Medications for Treatment of Personality Disorders

Overview of psychiatric medications for treating conditions - depression, anxiety, aggressive behavior - stemming from having a personality disorder.

Overview of psychiatric medications for treating conditions - depression, anxiety, aggressive behavior - stemming from having a personality disorder.

People with personality disorders are often difficult to get along with and many times, they even find it tough to deal with their own feelings and emotions on a day-to-day basis. So it's no surprise that this group also suffers with other psychiatric conditions such as depression and anxiety. Psychiatric medications may help relieve these comorbid conditions, but they can't cure the underlying personality disorder. That job falls to therapy, which is aimed at building new coping mechanisms.

Medications that may be helpful for treating these related disorders include:

  • Antidepressants: SSRI antidepressants such as Prozac, Lexapro, Celexa, or SNRI antidepressant Effexor help relieve depression and anxiety in people with personality disorders. Less often, MAOI drugs, such as Nardil and Parnate, may be used.
  • Anticonvulsants: These medications may help suppress impulsive and aggressive behavior. They include Carbatrol, Tegretol or Depakote. Topamax , an anticonvulsant, is being researched as an aid in managing impulse-control problems.
  • Antipsychotics: People with borderline and schizotypal personality disorders are at risk of losing touch with reality. Antipsychotic medications such as Risperdal and Zyprexa can help improve distorted thinking. Haldol may help for severe behavior problems.
  • Other medications: Anti-anxiety medications such as Xanax, Klonopin and mood stabilizers such as lithium are used to relieve symptoms associated with personality disorders.

Research on Using Medications to Treat Personality Disorders

Almost all studies on using medications to treat personality disorders have been with a borderline personality disorder. Antipsychotic and antidepressant drugs are those with the greatest amount of research evidence. There's also evidence that a minority of individuals may be made worse by medication treatment. However, where there is evidence of aggression and impulsivity, and schizotypal and paranoid features within the personality disturbance, antipsychotic drugs, both typical and atypical, may play a role in the treatment of personality disorders. Researchers, though, note this may not be appropriate for the long-term.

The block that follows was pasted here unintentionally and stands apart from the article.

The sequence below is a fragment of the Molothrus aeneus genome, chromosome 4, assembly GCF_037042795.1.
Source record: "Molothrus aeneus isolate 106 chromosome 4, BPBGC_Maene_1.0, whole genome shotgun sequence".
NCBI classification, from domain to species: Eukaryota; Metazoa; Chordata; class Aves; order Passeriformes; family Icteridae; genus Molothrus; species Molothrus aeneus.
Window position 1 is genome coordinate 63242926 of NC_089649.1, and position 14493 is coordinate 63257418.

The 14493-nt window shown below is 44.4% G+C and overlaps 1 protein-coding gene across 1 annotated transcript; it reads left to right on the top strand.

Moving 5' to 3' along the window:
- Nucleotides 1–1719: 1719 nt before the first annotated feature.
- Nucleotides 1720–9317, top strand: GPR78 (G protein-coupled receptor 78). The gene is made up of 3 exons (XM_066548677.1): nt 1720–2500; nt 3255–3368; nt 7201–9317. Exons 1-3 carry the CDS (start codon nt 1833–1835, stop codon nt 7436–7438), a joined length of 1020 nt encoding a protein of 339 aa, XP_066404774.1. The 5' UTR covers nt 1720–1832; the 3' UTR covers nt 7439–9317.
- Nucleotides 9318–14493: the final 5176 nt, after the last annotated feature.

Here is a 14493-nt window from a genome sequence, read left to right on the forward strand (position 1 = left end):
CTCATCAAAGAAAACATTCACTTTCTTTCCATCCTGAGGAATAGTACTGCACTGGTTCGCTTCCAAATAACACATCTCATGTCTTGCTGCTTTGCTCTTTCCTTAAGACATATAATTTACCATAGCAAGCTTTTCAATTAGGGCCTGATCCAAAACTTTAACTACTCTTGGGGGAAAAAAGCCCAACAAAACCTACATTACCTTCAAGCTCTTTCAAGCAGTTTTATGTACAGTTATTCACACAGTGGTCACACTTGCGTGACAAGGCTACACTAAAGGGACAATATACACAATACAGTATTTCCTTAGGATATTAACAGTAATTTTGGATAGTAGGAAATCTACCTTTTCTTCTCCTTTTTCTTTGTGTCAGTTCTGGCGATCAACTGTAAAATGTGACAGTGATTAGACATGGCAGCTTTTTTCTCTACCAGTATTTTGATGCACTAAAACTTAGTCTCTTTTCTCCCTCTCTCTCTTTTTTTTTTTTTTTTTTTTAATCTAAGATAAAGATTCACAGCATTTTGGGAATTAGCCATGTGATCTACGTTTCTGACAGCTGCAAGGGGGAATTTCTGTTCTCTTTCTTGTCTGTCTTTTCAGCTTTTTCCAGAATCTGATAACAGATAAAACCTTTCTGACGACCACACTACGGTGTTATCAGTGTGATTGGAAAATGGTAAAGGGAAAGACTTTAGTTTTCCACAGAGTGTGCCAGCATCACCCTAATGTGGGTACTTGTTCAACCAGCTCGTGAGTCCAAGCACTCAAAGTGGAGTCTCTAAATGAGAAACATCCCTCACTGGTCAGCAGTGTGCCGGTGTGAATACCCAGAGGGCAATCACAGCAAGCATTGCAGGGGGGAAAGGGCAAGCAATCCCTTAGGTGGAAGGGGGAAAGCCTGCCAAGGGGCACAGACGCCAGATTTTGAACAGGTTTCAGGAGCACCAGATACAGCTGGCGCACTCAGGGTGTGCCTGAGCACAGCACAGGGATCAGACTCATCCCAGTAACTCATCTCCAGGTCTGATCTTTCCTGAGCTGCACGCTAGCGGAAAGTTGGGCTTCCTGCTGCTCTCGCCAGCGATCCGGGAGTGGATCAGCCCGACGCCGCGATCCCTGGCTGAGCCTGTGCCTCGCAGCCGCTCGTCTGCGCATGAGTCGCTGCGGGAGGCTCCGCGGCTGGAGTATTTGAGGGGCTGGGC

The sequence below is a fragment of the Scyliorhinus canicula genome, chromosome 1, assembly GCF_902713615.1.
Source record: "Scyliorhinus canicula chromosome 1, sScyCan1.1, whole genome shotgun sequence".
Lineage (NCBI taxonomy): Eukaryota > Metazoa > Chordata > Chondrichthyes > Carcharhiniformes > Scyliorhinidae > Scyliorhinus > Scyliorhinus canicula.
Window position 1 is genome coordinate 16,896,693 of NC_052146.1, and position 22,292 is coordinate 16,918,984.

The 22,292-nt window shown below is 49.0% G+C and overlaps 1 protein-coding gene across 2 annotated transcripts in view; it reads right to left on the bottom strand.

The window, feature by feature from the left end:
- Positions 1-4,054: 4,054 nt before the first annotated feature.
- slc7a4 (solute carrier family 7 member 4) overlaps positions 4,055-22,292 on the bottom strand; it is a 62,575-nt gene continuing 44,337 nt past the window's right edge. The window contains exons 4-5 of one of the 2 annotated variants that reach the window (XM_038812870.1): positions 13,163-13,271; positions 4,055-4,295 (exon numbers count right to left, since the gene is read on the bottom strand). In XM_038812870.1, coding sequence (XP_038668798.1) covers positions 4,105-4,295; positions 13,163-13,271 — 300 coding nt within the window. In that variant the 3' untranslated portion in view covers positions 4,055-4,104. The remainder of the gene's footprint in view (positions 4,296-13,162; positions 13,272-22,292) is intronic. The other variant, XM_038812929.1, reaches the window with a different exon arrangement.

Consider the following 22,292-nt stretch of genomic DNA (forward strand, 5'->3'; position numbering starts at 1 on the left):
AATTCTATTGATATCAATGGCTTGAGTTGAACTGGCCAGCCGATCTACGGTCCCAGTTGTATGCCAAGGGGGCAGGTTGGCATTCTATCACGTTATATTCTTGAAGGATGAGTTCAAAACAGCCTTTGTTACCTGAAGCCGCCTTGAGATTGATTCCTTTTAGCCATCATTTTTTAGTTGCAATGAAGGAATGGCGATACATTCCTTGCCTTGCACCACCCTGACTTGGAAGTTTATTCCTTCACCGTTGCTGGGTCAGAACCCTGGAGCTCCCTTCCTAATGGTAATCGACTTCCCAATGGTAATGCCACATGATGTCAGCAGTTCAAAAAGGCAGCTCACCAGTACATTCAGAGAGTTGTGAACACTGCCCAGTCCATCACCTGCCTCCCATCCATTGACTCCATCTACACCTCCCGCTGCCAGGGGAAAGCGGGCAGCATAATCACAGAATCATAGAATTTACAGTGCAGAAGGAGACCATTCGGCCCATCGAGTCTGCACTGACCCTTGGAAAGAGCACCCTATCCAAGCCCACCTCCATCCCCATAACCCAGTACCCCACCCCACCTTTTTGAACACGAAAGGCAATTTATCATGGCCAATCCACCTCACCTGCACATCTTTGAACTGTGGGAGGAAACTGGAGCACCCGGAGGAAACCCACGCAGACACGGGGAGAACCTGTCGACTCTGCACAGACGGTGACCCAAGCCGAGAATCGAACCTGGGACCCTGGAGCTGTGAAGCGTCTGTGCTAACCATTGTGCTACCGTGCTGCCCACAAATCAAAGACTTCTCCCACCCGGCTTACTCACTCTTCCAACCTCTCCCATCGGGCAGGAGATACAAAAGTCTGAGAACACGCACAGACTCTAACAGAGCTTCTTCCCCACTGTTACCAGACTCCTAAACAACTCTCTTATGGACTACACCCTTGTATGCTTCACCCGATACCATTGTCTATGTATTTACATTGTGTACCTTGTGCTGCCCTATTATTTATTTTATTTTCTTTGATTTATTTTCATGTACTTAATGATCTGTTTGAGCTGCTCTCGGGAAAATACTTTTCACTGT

Most of the antidepressant research has been done on SSRIs.   The best results, however, have been shown with monoamine oxidase inhibitors (MAOI), drugs which are usually avoided in those who self-harm, as is common in borderline personality disorder. Mood stabilizers such as lithium, carbamazepine (Carbatrol) and sodium valproate (Depakene) have also been tested in small and generally unsatisfactory controlled trials and show some slight evidence of benefit. Benzodiazepine drugs (Xanax) may help cluster C personalities (avoidant, dependent, obsessive-compulsive) but with a high risk of dependence.

Although there is significantly more information available now than there was some years ago, many professionals feel it's insufficient evidence for any firm guidance to be given on drug treatment.


  • American Psychiatric Association. (2000). Diagnostic and Statistical Manual of Mental Disorders (Revised 4th ed.). Washington, DC.
  • American Psychiatric Association pamphlet on Personality Disorders
  • Merck Manual Home Edition For Patients and Caregivers, Personality Disorders, 2006.
  • EF Coccaro and RJ Kavoussi, Fluoxetine and impulsive aggressive behavior in personality-disordered subjects, Arch Gen Psychiatry 54 (1997), pp. 1081-1088.
  • J Reich, R Noyes and W Yates, Alprazolam treatment of avoidant personality traits in social phobic patients, J Clin Psychiatry 50 (1980), pp. 91-95.

APA Reference
Staff, H. (2021, December 17). Medications for Treatment of Personality Disorders, HealthyPlace. Retrieved on 2024, July 13 from

Last Updated: January 27, 2022

Medically reviewed by Harry Croft, MD

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